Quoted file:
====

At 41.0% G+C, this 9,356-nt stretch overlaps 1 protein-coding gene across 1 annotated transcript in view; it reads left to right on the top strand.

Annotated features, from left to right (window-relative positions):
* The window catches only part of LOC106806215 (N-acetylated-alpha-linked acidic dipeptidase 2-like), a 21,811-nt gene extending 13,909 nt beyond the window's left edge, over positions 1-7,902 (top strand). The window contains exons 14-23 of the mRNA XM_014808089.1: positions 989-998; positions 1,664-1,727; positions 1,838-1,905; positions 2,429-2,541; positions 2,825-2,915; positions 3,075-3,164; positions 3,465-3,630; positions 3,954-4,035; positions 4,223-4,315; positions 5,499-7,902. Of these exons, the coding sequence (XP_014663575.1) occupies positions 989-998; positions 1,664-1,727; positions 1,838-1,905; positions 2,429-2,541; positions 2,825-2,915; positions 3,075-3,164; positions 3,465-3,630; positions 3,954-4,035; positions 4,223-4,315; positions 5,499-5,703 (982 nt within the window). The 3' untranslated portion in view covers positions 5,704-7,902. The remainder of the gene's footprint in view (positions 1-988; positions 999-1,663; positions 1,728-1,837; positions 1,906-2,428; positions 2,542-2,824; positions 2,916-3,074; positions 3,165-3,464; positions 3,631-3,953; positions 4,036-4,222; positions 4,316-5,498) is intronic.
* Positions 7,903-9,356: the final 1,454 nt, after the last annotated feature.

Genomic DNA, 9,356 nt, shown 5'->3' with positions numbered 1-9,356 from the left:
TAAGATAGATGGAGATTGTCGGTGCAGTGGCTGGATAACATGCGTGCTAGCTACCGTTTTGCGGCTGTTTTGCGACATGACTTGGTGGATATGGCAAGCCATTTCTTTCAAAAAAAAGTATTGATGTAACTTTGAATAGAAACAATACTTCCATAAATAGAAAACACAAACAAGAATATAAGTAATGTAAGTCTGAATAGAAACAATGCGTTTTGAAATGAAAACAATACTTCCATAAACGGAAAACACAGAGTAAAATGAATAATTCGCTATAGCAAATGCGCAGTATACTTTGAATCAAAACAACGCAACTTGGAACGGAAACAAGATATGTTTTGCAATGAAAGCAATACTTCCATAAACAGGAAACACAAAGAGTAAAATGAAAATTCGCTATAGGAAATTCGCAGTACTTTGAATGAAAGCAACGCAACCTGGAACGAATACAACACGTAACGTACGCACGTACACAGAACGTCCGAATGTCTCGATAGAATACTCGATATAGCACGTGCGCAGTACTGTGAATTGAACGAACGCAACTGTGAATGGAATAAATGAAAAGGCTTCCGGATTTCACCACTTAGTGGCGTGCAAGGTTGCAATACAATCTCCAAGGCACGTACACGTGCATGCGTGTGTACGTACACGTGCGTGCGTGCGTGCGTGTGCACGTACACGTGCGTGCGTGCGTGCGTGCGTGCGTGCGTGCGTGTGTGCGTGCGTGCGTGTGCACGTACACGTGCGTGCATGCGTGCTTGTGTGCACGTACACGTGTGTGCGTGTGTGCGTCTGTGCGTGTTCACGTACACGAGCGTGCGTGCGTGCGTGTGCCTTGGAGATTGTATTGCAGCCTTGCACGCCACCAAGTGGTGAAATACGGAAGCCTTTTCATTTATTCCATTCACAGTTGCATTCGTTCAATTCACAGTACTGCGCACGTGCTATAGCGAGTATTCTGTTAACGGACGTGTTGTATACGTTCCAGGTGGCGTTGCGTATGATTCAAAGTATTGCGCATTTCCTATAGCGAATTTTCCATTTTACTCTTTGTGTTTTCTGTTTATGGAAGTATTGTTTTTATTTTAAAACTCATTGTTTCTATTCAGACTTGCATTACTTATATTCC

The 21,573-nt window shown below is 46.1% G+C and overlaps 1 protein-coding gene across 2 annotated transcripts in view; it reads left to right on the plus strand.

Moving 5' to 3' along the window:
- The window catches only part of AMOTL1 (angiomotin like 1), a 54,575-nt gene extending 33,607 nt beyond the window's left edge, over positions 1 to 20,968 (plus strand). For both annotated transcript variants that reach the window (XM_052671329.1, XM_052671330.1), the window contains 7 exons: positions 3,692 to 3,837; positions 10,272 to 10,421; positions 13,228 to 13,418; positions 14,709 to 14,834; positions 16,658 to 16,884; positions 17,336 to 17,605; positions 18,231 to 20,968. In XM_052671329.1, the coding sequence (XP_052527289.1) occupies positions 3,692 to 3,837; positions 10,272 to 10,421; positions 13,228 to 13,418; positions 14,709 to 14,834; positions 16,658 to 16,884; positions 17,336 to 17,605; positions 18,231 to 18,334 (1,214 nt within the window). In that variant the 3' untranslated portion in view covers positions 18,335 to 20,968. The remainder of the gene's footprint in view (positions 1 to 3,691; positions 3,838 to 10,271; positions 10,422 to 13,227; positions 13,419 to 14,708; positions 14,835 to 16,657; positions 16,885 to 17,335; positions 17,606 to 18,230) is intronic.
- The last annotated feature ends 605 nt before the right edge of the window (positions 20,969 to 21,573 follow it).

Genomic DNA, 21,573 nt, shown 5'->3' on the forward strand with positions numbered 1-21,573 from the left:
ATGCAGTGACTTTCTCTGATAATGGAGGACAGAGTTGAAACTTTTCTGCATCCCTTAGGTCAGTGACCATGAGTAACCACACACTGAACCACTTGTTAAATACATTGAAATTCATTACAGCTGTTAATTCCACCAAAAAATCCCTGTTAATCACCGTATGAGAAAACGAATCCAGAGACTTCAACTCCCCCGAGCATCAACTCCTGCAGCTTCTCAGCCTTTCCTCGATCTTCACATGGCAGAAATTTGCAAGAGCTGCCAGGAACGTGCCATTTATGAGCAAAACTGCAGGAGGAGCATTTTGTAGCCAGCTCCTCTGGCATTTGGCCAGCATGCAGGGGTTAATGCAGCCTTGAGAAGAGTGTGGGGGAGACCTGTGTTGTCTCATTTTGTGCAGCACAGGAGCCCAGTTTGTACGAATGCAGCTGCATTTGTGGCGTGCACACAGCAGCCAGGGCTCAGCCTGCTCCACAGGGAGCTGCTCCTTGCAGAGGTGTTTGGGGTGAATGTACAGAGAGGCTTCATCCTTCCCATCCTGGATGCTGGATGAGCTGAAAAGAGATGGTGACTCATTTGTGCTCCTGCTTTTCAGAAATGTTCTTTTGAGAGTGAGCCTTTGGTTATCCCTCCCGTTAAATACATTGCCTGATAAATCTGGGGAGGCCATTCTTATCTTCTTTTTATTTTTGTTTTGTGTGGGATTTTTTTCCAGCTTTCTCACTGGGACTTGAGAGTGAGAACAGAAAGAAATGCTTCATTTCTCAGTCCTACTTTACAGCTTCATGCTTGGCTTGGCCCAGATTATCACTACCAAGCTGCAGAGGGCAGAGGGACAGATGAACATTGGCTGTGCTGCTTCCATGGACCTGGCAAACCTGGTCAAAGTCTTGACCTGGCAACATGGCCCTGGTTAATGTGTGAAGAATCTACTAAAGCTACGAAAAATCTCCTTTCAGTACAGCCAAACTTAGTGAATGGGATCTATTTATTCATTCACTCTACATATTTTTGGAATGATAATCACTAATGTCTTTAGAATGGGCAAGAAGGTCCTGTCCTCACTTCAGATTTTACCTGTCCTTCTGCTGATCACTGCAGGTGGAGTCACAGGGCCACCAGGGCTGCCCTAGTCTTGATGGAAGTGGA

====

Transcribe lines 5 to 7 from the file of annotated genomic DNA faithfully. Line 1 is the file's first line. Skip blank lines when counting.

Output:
Genomic DNA, 9,356 nt, shown 5'->3' with positions numbered 1-9,356 from the left:
TAAGATAGATGGAGATTGTCGGTGCAGTGGCTGGATAACATGCGTGCTAGCTACCGTTTTGCGGCTGTTTTGCGACATGACTTGGTGGATATGGCAAGCCATTTCTTTCAAAAAAAAGTATTGATGTAACTTTGAATAGAAACAATACTTCCATAAATAGAAAACACAAACAAGAATATAAGTAATGTAAGTCTGAATAGAAACAATGCGTTTTGAAATGAAAACAATACTTCCATAAACGGAAAACACAGAGTAAAATGAATAATTCGCTATAGCAAATGCGCAGTATACTTTGAATCAAAACAACGCAACTTGGAACGGAAACAAGATATGTTTTGCAATGAAAGCAATACTTCCATAAACAGGAAACACAAAGAGTAAAATGAAAATTCGCTATAGGAAATTCGCAGTACTTTGAATGAAAGCAACGCAACCTGGAACGAATACAACACGTAACGTACGCACGTACACAGAACGTCCGAATGTCTCGATAGAATACTCGATATAGCACGTGCGCAGTACTGTGAATTGAACGAACGCAACTGTGAATGGAATAAATGAAAAGGCTTCCGGATTTCACCACTTAGTGGCGTGCAAGGTTGCAATACAATCTCCAAGGCACGTACACGTGCATGCGTGTGTACGTACACGTGCGTGCGTGCGTGCGTGTGCACGTACACGTGCGTGCGTGCGTGCGTGCGTGCGTGCGTGCGTGTGTGCGTGCGTGCGTGTGCACGTACACGTGCGTGCATGCGTGCTTGTGTGCACGTACACGTGTGTGCGTGTGTGCGTCTGTGCGTGTTCACGTACACGAGCGTGCGTGCGTGCGTGTGCCTTGGAGATTGTATTGCAGCCTTGCACGCCACCAAGTGGTGAAATACGGAAGCCTTTTCATTTATTCCATTCACAGTTGCATTCGTTCAATTCACAGTACTGCGCACGTGCTATAGCGAGTATTCTGTTAACGGACGTGTTGTATACGTTCCAGGTGGCGTTGCGTATGATTCAAAGTATTGCGCATTTCCTATAGCGAATTTTCCATTTTACTCTTTGTGTTTTCTGTTTATGGAAGTATTGTTTTTATTTTAAAACTCATTGTTTCTATTCAGACTTGCATTACTTATATTCC

The 21,573-nt window shown below is 46.1% G+C and overlaps 1 protein-coding gene across 2 annotated transcripts in view; it reads left to right on the plus strand.